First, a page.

When the rest of the country's hit with a monster snowstorm, you can usually count on Floridians to be smug about the fact that they're lounging in the sun. But Wednesday they got a sprinkle of the snow that's been sweeping the U.S., and their reactions have been predictably extra.

A mix of freezing rain, sleet, and snow was forecasted between Tallahassee and Jacksonville from Tuesday night through Wednesday mid-day. Weather Channel senior meteorologist Kevin Roth told NBC the biggest snowfall would be in Tallahassee, with 0.7 inches—which was apparently enough for schools to shut down. Public schools in Leon County, the region encompassing Tallahassee, gave students Wednesday and Thursday off "in an abundance of caution and with the safety of our students and staff," according to a Leon County Schools Facebook post. With temperatures lower than they've been in four years, four Central Florida counties are opening cold-weather shelters, the Orlando Sentinel reports.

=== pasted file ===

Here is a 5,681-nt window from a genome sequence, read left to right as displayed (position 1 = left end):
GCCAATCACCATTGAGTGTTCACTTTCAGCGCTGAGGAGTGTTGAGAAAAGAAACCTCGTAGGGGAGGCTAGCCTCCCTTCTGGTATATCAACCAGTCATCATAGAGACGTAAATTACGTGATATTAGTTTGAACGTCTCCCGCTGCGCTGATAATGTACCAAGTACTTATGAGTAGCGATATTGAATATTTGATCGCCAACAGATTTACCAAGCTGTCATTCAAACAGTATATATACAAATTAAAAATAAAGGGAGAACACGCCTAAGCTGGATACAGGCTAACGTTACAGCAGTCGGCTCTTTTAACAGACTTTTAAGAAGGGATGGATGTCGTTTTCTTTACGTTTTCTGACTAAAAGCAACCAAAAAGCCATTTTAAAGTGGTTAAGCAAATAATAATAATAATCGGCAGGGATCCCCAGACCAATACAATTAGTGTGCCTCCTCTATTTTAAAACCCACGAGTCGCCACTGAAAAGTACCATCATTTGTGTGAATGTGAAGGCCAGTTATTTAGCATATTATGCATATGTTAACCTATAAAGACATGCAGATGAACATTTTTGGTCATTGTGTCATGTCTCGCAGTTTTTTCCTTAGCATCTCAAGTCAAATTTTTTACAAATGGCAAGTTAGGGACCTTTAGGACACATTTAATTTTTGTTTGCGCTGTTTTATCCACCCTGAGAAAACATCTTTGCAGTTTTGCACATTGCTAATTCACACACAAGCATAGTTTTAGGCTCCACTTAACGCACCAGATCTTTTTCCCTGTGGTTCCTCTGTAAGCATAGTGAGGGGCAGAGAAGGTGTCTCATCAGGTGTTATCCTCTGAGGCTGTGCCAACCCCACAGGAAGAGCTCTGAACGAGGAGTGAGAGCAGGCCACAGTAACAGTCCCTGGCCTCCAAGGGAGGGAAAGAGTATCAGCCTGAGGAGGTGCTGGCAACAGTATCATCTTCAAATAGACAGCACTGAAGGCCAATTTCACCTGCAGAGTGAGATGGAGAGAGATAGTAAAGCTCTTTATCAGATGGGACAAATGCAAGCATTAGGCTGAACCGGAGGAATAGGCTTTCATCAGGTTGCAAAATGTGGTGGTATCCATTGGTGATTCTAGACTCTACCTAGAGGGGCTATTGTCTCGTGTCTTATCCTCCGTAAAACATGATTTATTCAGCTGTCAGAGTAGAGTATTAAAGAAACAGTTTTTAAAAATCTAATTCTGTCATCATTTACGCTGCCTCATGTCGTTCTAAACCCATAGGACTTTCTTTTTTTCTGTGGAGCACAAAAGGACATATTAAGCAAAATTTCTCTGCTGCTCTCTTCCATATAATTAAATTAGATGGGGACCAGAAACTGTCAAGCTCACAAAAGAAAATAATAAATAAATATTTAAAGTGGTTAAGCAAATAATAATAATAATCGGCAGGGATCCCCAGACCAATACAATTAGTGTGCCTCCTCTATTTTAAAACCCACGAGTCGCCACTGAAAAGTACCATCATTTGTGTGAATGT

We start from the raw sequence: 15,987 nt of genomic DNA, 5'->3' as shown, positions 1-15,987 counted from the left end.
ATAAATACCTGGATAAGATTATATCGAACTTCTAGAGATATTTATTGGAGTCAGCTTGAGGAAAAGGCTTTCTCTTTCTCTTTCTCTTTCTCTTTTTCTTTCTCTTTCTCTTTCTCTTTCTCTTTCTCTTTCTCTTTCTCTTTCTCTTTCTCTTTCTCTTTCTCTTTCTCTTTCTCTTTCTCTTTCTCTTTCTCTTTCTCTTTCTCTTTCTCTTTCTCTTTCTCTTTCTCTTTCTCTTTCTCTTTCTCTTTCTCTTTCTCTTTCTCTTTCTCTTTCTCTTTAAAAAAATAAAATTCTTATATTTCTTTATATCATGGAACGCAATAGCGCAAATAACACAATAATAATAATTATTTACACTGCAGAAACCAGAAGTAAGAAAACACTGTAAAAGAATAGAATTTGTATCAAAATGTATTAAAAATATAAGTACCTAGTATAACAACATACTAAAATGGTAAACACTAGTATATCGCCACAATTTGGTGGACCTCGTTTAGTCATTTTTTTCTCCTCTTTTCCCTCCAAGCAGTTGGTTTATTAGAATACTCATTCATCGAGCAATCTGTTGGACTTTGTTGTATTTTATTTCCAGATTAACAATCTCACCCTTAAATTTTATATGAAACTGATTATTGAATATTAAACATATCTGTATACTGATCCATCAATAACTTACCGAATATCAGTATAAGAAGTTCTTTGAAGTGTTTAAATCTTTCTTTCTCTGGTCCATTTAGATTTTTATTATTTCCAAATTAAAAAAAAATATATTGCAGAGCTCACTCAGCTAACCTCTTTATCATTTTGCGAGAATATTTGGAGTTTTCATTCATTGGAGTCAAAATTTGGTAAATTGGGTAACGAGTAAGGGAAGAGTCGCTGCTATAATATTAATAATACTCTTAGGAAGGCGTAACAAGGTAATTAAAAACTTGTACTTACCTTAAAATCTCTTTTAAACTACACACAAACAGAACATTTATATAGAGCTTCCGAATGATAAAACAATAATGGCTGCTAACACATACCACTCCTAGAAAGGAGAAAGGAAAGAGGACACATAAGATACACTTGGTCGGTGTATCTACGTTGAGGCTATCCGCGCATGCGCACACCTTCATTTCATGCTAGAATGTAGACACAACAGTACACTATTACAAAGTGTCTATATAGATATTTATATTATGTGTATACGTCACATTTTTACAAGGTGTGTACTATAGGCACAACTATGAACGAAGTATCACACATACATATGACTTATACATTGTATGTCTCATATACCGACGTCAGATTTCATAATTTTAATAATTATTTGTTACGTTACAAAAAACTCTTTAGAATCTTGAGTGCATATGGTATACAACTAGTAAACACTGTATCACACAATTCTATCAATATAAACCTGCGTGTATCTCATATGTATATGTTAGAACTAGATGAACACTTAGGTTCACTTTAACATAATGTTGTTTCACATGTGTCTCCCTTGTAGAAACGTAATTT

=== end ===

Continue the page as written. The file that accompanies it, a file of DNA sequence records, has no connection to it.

It's also the first time in four years that northern Florida's been under a winter storm watch, according to NBC. So, while a snow day may be the consolation for ungodly low temperatures in the eyes of the state's miserable northern neighbors, it's a once-in-a-lifetime experience for Floridians. 

People can't handle it—and neither can the highways. "There could certainly be some slick spots on the road that could impact travel," said NBC meteorologist Sherri Pugh. 

Meanwhile, ABC reports the storm is making its way upward and will escalate to "bomb cyclone" proportions as it reaches New England on Thursday, so good luck, Northeast.